When Mead heard that his book would become a musical, he must have immediately thought that one scene he’d written would definitely be included. He had Finch, when applying for a job, bring a barbershop quartet into Mr. Rivers’ office and had the foursome sing “Big Man Rivers” to the tune of “Ol’ Man River.”

        But Loesser didn’t take Mead’s bait. If he had, the result would have been, to use a favorite musical theater expression, “on the nose” – meaning “too obvious.” Loesser looked in other places and got memorable song ideas from them. That’s how you succeed in musicals – by really trying.

        You may e-mail Peter at pfilichia@aol.com. Check out his weekly column each Monday at www.broadwayselect.com, Tuesday at www.masterworksbroadway.com and Friday at www.kritzerland.com. His book The Great Parade: Broadway’s Astonishing, Never-To-Be Forgotten 1963-1964 Season is now available at www.amazon.com.

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          Kenosha theater director has students reaching for the stars

          June 24, 2015

          Matt Kulling of The Journal Sentinel of Milwaukee, Wisconsin profiled teacher Holly Stanfield and her students as they prepare for the International Thespian Festival. Read the outstanding article below. Watching Holly Stanfield guide actors and singers rehearsing “The Little Mermaid,” it’s easy to forget she’s working with high schoolers. When Stanfield calls out a number [...]

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            Enhance your Orchestra for Godspell 2012 with OrchExtra – New From MTI!

            June 23, 2015

            OrchExtra is now Available for Godspell 2012! OrchEXTRA®  – The Industry Leader in Musical Theatre Orchestra Enhancement Just Took a Quantum Leap Forward: Powerful new interface Hundreds of new features Downloadable Expanded access Lower cost Try it for free WHAT IS OrchEXTRA® Revolutionizing the production of musicals throughout the United States, MTI’s OrchEXTRA® is a [...]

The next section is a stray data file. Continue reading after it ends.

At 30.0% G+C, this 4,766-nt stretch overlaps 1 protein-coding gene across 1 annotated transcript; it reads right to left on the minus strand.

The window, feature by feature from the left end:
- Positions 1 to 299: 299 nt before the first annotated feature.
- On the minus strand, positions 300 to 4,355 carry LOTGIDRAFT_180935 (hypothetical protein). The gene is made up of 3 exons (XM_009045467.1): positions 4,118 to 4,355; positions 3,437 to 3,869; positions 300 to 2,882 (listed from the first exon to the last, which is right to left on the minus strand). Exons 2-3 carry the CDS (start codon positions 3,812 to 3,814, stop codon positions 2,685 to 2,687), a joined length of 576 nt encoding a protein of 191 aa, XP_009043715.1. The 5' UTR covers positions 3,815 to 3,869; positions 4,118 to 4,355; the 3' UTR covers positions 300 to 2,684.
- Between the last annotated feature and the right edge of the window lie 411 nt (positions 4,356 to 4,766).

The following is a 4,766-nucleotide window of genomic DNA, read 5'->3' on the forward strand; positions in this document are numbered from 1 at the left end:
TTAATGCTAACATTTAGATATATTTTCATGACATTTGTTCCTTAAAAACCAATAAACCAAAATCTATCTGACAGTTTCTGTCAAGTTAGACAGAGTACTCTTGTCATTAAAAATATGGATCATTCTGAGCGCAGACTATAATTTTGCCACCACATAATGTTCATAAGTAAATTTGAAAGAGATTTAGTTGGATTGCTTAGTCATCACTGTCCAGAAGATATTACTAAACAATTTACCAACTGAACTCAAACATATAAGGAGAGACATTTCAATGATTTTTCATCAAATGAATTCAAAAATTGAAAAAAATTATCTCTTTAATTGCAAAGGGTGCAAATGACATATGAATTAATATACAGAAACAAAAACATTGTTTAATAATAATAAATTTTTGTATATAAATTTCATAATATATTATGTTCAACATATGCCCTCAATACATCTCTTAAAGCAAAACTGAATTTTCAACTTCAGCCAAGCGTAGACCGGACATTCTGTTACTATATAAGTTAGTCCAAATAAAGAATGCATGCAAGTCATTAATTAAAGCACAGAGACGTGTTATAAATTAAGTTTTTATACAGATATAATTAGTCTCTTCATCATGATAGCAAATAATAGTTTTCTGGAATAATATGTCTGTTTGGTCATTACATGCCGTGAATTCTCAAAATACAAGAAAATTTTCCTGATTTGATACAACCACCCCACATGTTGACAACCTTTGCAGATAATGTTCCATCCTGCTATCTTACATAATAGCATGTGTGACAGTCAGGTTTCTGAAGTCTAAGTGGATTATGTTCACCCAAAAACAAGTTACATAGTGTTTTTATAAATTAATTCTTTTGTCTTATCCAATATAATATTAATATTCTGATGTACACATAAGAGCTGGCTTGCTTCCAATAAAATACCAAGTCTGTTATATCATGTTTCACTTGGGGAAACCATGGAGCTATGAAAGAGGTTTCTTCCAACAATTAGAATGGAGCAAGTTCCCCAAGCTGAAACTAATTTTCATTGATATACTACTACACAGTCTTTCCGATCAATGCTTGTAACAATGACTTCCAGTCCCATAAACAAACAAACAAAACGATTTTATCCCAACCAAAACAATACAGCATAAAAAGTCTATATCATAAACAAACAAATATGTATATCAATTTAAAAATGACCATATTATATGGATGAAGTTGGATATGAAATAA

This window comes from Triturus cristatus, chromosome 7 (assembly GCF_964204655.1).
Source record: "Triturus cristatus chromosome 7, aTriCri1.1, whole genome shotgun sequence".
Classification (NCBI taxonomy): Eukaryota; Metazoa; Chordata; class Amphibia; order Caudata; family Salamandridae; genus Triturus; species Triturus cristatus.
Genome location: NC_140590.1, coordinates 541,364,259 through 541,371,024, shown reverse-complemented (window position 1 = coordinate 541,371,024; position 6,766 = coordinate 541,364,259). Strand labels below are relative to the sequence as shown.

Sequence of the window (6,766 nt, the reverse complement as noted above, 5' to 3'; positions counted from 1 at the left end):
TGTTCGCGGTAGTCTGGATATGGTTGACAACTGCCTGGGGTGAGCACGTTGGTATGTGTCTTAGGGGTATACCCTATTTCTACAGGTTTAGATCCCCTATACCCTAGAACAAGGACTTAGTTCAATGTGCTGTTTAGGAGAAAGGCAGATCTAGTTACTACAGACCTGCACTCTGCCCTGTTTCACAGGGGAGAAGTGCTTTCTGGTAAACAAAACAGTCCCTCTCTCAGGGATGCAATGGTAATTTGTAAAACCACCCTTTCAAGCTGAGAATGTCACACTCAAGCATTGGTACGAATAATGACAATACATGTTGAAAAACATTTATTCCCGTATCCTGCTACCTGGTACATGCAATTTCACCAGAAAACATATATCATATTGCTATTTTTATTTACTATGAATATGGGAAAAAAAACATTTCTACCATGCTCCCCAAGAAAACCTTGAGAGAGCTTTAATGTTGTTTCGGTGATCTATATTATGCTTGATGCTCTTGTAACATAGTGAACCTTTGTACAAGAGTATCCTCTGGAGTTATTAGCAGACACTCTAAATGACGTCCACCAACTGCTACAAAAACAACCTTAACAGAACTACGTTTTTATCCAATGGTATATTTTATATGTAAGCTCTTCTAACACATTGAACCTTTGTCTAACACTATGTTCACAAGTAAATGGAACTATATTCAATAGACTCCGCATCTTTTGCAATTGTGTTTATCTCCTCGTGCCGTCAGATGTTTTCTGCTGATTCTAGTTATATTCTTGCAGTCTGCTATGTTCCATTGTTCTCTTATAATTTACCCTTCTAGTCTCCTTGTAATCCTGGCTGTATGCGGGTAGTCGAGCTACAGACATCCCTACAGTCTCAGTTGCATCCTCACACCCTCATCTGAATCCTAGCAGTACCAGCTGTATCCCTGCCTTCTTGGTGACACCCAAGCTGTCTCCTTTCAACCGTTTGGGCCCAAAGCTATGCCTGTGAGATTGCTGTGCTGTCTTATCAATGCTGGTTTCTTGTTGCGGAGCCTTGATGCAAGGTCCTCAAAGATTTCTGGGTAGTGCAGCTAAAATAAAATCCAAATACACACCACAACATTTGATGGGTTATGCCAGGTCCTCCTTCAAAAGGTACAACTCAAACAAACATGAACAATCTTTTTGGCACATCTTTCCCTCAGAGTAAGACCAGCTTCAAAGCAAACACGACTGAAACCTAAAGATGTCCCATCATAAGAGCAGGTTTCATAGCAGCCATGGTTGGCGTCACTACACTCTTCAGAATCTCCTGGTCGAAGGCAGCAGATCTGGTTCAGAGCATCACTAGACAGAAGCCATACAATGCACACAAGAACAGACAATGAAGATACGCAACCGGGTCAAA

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              Filichia Features: HOW TO SUCCEED Still Does

              June 19, 2015

              “The Mad Men Musical.” That’s a good way to advertise your upcoming production of HOW TO SUCCEED IN BUSINESS WITHOUT REALLY TRYING. No, the 1961-62 Tony- and Pulitzer Prize-winning musical isn’t a true adaptation of the acclaimed AMC series that entertained us for eight seasons. But there are similarities; both properties are set in the [...]

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                MusicalTheaterSongs.com: Find Your Perfect Audition Piece – Special Discount Subscription for MTI Friends and Family

                June 18, 2015

                We couldn’t be more excited about this great new subscription-based service, MusicalTheaterSongs.com.  MusicalTheaterSongs.com provides current and aspiring theatre professionals with a comprehensive database of musical theater songs searchable by voice type, character age, genre and more! – Search more than 7,000 titles spanning 150 years of shows – Custom-tailor your search using up to 20 [...]

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                  Two Wisconsin Schools to Perform Disney’s The Little Mermaid and Hello, My Baby at Thespian Festival

                  June 17, 2015

                  The following is an article from Wisconsin’s WITI Fox 6, about two brand new high school productions of Hello, My Baby and Disney’s The Little Mermaid making their way to the International Thespian Festival. Read the original article here. KENOSHA — Singing, dancing, and acting — these students can do it all, and they’re about [...]

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                    Freddie Gershon: There is No Theatre Without the Writers — Part Two

                    June 17, 2015

                    The following is an excerpt from MTI Chairman and CEO Freddie Gershon in response to an article published June 12th, 2015 on The Huffington Post: On Friday, June 12th, I posted a piece in the Huffington Post titled, “There Is No Theatre Without Writers”. I received a lot of positive letters, comments, phone calls and emails [...]